“Sit a Spell: Reflections on the Black Imagination and the Geographical Imagination”
"Can Geography, as a set of concepts and tools, be of relevance in solving the problems of the Black American community?" Dr. Bobby Wilson and Dr. Herman Jenkins posed this critical and timely question in 1972. More than five decades later, we "sit a spell" in conversation around Wilson and Herman's persistently urgent question. We do so by thinking through the development of Black Geographies as an academic field and an institution. Our dialogue covers four key themes. First, we reflect on the formation of the Black Geographies Specialty Group (BGSG) in 2017. Our reflection illuminates scholars whose research, teaching, activism, and mentorship knowingly and unknowingly laid the groundwork for BGSG. It likewise reflects on the importance of Black Studies to Geography. Second, we reflect on the efforts to establish BGSG within the American Association of Geographers over the past decade. We recognize that the process of institution building was logistical. And we elevate the ways Black Geographies engages both a politics of belonging for Black geographers and a means for affirming scholarship on Black geographies. Related, we move on to reflect on our scholarship and the ways in which Black geographies, as a field and institution, have allowed for capaciousness. Our scholarship has become increasingly more collaborative, emphasizing the importance of the rural, spirituality/religion, and the U.S. South. Finally, we imagine the necessarily multifarious, multiscalar futures of Black geographies
Priscilla McCutcheon (she/her) is an Associate Professor of Geography at the University of Kentucky. She is also affiliated with the African American and Africana Studies program, where she is the Director of Undergraduate Studies. Much of her work has been with Black faith-based food programs and sustainable farms in the U.S. South. Priscilla is increasingly interested in Black spiritual and religious geographies and how the "spirit" is used to conceptualize space and place. Her work has been published in journals including ACME, the Annals of the American Association of Geographers, Environment and Planning D, and Southern Cultures. She is co-editor of the recently published Beyond the Black Kitchen Table: Black Women and Global Food Systems with Dr. Latrica Best and Dr. Theresa Rajack-Talley. In 2023, Priscilla was named an AAG Fellow. She is a native of Denmark, South Carolina, received her Ph.D. from the University of Georgia and her B.A. from Spelman College.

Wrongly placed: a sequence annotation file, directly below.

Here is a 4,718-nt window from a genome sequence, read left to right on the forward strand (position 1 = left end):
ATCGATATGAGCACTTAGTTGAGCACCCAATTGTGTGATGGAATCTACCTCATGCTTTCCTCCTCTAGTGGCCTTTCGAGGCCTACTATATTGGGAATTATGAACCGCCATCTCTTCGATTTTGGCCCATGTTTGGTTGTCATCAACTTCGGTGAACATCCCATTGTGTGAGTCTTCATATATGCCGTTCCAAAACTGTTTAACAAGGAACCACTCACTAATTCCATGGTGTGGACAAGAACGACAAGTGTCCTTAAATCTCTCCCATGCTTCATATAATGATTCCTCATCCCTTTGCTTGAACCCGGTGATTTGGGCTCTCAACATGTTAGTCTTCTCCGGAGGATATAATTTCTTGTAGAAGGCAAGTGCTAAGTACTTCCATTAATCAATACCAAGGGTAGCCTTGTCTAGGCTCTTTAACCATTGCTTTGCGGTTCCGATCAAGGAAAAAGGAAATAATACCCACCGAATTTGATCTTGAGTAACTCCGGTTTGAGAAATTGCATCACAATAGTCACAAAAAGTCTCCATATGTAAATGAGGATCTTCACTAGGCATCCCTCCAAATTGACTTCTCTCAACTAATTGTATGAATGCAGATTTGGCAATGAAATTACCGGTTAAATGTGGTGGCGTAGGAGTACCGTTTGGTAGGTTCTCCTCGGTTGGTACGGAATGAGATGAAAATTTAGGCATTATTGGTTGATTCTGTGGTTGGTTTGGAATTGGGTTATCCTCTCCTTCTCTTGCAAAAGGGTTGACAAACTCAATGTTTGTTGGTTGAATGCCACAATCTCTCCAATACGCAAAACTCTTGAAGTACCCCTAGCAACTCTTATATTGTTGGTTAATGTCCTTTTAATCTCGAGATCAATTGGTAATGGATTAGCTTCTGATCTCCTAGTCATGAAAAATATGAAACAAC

LaToya E. Eaves (she/her) is a proud North Carolinian, a background that has profoundly influenced her scholarship. She has been instrumental in increasing the visibility of Black Geographies in addition to her research, which centers on questions of race, Blackness, gender, sexuality, and place — especially regarding the South. Her work appears in numerous journals, including Southern Cultures, Gender, Place, and Culture, Journal of Geography in Higher Education, and Dialogues in Human Geography, and she is co-editor with Kate Boyer and Jennifer Fluri on the recent Activist Feminist Geographies. Recipient of numerous awards, including the 2019 Ronald F. Abler Distinguished Service Honors for her transformative impact on the American Association of Geographers through her commitment to Black Geographies, she serves as P.I. on a half-million-dollar NSF grant for a collaborative project on museums and Black Geographies. She is an Associate Professor of Geography and Sustainability at the University of Tennessee, Knoxville. Eaves was named to the 2023 Class of AAG Fellows.